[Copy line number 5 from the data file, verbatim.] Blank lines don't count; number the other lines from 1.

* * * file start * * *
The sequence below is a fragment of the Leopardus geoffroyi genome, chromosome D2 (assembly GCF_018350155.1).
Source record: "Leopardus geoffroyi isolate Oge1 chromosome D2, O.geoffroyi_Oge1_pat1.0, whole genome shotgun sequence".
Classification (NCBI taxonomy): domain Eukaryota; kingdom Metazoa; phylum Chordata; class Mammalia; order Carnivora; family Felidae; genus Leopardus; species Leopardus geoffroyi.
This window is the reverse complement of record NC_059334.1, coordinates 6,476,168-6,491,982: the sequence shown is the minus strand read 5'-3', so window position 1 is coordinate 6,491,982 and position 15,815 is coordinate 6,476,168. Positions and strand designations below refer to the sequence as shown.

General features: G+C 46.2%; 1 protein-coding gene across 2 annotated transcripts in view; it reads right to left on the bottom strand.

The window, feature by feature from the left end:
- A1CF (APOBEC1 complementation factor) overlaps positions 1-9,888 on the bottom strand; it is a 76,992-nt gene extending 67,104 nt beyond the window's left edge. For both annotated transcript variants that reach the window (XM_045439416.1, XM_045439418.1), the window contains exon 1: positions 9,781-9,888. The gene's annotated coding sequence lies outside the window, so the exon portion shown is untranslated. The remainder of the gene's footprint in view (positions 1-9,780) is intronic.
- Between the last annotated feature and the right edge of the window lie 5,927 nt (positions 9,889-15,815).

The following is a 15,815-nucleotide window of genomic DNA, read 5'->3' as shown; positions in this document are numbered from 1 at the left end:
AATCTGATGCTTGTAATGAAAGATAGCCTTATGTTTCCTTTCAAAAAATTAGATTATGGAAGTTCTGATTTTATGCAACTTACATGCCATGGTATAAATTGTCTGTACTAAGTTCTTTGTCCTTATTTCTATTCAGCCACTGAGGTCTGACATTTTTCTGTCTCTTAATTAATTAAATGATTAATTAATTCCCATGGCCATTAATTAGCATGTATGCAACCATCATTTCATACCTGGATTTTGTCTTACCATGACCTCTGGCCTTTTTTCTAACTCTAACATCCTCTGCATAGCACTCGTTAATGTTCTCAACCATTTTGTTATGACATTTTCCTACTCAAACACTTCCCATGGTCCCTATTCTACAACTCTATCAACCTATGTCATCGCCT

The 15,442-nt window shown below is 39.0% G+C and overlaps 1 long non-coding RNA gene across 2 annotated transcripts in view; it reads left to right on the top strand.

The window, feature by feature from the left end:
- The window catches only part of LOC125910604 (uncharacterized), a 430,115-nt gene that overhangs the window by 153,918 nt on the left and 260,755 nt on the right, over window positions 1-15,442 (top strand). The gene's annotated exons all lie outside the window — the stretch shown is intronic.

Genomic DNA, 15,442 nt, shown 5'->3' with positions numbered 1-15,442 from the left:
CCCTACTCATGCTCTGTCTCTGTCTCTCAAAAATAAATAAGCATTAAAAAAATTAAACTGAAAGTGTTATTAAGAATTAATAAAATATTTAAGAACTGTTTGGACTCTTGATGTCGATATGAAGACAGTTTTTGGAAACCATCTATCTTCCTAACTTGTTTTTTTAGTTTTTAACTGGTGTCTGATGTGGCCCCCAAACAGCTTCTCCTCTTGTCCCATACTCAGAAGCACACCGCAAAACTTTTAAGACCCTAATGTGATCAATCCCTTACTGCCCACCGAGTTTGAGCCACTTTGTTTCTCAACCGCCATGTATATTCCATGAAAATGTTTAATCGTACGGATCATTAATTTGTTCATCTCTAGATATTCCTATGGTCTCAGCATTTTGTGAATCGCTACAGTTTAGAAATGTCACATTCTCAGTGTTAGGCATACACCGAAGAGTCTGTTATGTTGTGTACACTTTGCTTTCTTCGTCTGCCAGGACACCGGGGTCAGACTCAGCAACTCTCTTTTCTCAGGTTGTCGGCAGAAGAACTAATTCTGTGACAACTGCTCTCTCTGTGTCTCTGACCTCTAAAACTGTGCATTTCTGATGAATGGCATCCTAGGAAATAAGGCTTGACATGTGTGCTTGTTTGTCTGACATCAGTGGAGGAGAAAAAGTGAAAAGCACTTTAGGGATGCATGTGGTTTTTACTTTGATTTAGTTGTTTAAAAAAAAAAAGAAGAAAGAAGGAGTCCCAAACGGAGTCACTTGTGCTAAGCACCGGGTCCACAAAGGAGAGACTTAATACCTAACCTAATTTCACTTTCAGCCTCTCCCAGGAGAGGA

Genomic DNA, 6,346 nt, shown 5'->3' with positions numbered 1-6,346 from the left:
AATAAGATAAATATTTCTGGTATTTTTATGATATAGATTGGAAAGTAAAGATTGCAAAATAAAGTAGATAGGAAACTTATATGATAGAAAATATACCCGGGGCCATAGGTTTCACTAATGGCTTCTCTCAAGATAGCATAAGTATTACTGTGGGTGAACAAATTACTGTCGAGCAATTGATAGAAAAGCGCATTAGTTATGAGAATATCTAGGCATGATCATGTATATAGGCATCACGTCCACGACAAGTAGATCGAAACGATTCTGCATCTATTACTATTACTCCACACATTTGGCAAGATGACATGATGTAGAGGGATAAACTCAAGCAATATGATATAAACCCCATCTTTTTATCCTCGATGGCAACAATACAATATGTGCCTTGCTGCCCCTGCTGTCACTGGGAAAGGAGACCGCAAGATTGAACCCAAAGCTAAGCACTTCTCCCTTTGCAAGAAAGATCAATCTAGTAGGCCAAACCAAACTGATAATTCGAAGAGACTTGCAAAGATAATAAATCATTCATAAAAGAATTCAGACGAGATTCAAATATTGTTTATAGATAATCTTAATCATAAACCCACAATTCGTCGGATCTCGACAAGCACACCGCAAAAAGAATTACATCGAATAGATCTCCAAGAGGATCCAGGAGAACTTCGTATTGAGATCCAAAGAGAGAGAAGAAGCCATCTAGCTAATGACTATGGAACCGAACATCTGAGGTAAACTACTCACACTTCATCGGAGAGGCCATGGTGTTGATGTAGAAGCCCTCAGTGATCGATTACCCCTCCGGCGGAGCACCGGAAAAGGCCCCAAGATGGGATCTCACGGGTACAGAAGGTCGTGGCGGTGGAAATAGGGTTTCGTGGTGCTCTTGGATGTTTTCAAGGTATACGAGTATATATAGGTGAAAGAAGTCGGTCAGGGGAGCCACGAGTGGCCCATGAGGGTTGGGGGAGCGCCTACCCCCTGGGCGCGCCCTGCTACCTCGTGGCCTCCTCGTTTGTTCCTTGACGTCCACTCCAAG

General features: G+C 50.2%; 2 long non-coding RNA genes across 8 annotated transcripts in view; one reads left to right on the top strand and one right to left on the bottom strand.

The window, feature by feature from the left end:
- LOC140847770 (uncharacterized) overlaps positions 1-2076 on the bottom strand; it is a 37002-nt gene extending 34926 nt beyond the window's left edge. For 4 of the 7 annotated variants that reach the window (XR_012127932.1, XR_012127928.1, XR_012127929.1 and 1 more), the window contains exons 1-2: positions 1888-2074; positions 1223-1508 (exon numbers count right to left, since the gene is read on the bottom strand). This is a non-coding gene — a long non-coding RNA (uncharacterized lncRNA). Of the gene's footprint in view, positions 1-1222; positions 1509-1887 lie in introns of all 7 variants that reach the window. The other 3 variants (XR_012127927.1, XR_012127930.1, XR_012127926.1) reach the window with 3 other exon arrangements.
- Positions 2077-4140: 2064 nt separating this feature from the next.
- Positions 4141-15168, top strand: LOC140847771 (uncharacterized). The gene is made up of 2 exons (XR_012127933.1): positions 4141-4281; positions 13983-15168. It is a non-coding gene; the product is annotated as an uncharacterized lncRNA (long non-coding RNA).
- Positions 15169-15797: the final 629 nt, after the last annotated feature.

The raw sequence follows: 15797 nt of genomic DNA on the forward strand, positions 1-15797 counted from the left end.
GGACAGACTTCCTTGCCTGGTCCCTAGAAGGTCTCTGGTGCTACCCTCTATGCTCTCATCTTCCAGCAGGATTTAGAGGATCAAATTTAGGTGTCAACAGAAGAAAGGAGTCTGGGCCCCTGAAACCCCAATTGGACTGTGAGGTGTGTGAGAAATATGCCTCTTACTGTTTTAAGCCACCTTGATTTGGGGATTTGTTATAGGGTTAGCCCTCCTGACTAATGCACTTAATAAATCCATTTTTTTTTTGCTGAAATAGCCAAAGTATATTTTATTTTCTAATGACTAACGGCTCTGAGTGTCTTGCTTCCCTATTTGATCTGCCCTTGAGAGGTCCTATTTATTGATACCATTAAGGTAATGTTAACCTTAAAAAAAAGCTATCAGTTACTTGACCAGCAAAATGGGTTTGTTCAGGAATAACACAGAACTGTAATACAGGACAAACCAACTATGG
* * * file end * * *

General features: G+C 46.2%; 1 protein-coding gene across 2 annotated transcripts in view; it reads right to left on the bottom strand.